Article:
Were there difficult times with making this movie because you had to relive some of your past?

I’ll tell you. These things happened a real long time ago. You always live with the consequence of that. The difficult thing was the passing of my mom and the passing of Gerald Levert. I lost so many friends from Phyllis Hyman to George Howard. Those things I did not show in the film, but they were very devastating to me.

Do you feel Gerald Levert was your soulmate?
No. I loved Gerald so much.
Are you married now?
No I am not. I feel like Gerald was a huge part of making me who I am. That’s different to me than a soulmate because I was not complete. He put the pieces to the puzzle to who I am today.
Do you feel you’ve reached your absolute best with what God has given you?
Absolutely. Yes I do. This entire thing is because of God. His work speaks for itself.

In addition to God, who are some key people that helped you overcome?
There are a lot of people that spent time talking with me. Once you get off the drugs, it’s a very long road. So many people think you’ve messed up or that you can’t sing. And then you have these bottom feeders that try to take advantage of you. And you have to go through that. The people who helped me were Aretha Franklin, to Betty Carter before she passed away to Nancy Wilson. If you knew what some of these ladies have gone through, it helped me. Even Etta James. I did not make it up this staircase alone. I walked on the backs of those women and they took time with me. They really did.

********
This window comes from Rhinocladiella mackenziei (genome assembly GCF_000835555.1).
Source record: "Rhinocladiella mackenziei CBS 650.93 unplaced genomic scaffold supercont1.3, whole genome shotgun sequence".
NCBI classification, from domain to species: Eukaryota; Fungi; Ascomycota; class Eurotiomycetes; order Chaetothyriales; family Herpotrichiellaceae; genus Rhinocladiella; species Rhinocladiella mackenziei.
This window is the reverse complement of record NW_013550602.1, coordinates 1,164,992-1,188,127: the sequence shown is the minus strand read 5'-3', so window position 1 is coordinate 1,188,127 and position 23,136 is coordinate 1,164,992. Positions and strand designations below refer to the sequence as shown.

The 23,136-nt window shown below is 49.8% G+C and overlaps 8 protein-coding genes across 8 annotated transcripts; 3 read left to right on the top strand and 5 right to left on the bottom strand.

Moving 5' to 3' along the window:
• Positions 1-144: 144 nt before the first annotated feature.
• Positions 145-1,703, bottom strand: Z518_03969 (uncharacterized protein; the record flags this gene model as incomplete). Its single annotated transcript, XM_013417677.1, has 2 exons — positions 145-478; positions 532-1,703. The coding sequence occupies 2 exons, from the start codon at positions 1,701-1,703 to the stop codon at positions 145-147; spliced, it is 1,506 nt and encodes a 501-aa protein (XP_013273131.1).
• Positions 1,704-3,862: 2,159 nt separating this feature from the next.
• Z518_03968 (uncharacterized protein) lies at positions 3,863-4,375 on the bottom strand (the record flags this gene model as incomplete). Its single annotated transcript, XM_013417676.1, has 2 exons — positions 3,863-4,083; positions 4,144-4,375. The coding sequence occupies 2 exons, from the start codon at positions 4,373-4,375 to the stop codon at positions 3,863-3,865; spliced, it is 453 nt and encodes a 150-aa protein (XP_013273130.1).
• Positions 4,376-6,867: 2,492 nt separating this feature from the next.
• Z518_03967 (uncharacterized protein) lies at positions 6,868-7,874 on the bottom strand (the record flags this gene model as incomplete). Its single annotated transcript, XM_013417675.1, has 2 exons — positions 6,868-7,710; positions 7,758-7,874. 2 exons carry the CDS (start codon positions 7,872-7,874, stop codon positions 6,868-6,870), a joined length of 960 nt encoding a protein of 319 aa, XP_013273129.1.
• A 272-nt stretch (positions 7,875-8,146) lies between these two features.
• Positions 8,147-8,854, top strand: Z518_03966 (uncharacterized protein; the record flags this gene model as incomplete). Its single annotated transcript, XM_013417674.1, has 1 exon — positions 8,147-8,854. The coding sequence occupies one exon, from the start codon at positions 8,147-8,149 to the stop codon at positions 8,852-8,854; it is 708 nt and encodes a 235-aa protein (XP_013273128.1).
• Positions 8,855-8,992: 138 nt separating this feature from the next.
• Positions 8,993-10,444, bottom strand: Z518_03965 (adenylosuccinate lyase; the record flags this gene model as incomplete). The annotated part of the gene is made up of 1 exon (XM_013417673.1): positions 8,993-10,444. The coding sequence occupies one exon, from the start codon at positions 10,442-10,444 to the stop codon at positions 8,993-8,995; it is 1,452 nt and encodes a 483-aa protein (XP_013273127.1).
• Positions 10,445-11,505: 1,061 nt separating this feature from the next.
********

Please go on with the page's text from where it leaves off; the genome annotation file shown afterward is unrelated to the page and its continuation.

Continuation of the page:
In an age when our artists are leaving here due to substance, why do you think drug use is the commonality among so many of them who are the best in the world?
You have to realize what people you are surrounded by. Some people’s families are their downfall and the people that work for and with them. The pain that they live in. You never trust people. I moved to Jersey City and no one knew me. I had to step back into Miki Howard. They didn’t know Michelle. When they met Prince, they didn’t meet Roger. They do not even see that person any more. People are not supposed to worship people. These people were never the type to go out and use drugs. Drug use is ugly okay. It’s not cute. It’s not sitting in a mansion with the pusher coming out to you. It may start out like that, but eventually you’re going to get the dope. And you’re going wherever IT is. And it is not at the White House okay.

You’re going into the dark places to get it. But they’d go to the doctor and the doctor would say oh here’s something that will help you sleep or here’s something for your ankle pain. And then one thing leads to another and you feel like wow, I could not get up yesterday and now I’m feeling pretty good. I took one of those pills that the doctor gave me and I stayed in the studio until 3am. And that is what happens.
What do you attribute to you being drug free today?
I am happy. I am mentally healthy and I love my children. I worked very hard and for almost 15 years to overcome. I worked five meetings per week hard. I walked to the pain management clinic to read material. There is a lot of material that you’re given to read. I had a prescription to take a walk for 20 minutes per day. It was therapy and it worked. Hard work.
Do you have new music out?
That’s the thing. I never stopped making music. I am always singing. My last album was Miki Howard Live In Concert. I Choose To Be Happy. And I do. And I am.